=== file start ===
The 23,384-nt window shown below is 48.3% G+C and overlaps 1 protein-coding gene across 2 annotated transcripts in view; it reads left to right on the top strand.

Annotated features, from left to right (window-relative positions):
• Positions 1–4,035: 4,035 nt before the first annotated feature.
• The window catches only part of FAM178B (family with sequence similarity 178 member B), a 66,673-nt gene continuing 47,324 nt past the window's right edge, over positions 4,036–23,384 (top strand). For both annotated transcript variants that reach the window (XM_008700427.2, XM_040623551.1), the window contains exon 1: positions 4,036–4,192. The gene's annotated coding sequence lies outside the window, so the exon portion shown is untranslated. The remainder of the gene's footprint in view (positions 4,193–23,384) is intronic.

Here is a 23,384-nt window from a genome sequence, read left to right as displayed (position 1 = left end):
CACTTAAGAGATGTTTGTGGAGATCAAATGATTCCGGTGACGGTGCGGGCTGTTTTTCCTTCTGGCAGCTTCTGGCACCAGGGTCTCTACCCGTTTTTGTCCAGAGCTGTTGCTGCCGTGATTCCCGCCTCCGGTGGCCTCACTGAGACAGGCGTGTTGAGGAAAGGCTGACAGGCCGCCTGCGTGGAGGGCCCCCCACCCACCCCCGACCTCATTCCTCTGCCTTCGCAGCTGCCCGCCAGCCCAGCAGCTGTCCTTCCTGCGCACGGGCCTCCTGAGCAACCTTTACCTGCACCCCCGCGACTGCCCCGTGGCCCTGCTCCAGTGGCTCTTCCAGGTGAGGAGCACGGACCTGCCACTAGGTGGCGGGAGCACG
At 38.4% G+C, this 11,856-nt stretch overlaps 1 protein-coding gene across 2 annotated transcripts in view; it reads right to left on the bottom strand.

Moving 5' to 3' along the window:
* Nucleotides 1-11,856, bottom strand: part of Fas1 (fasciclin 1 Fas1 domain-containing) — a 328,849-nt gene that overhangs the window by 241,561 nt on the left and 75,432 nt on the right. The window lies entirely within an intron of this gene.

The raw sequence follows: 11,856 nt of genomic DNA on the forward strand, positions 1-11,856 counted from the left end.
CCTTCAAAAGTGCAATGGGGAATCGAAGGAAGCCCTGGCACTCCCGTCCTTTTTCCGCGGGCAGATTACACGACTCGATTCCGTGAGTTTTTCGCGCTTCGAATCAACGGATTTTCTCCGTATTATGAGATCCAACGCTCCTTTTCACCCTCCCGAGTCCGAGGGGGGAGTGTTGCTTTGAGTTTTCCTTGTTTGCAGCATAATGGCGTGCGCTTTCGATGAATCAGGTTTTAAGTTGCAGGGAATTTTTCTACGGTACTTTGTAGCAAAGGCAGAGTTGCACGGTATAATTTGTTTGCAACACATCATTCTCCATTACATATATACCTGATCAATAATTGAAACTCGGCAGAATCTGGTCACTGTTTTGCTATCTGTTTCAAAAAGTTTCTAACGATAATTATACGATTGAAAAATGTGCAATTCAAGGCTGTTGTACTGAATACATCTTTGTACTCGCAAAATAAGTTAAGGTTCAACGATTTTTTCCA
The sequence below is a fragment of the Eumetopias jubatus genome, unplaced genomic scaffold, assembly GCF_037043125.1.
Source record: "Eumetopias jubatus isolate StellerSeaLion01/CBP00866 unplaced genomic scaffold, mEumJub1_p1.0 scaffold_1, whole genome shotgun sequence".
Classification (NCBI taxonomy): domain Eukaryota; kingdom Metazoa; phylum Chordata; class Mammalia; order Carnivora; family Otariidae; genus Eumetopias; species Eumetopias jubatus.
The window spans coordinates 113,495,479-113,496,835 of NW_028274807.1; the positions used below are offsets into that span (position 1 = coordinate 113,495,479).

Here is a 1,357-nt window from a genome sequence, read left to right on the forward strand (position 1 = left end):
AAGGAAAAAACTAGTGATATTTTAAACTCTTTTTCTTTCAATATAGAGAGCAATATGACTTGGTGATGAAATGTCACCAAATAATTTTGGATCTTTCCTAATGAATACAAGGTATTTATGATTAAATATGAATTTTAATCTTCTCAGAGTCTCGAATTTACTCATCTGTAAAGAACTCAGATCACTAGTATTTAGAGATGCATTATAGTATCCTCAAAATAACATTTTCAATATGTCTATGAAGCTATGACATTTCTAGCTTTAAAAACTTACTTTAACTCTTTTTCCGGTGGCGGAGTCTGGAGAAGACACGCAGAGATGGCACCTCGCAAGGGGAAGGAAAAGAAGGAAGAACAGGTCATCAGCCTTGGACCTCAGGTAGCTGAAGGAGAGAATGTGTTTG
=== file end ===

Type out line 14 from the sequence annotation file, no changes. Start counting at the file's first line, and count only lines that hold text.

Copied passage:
Classification (NCBI taxonomy): domain Eukaryota; kingdom Metazoa; phylum Chordata; class Mammalia; order Carnivora; family Otariidae; genus Eumetopias; species Eumetopias jubatus.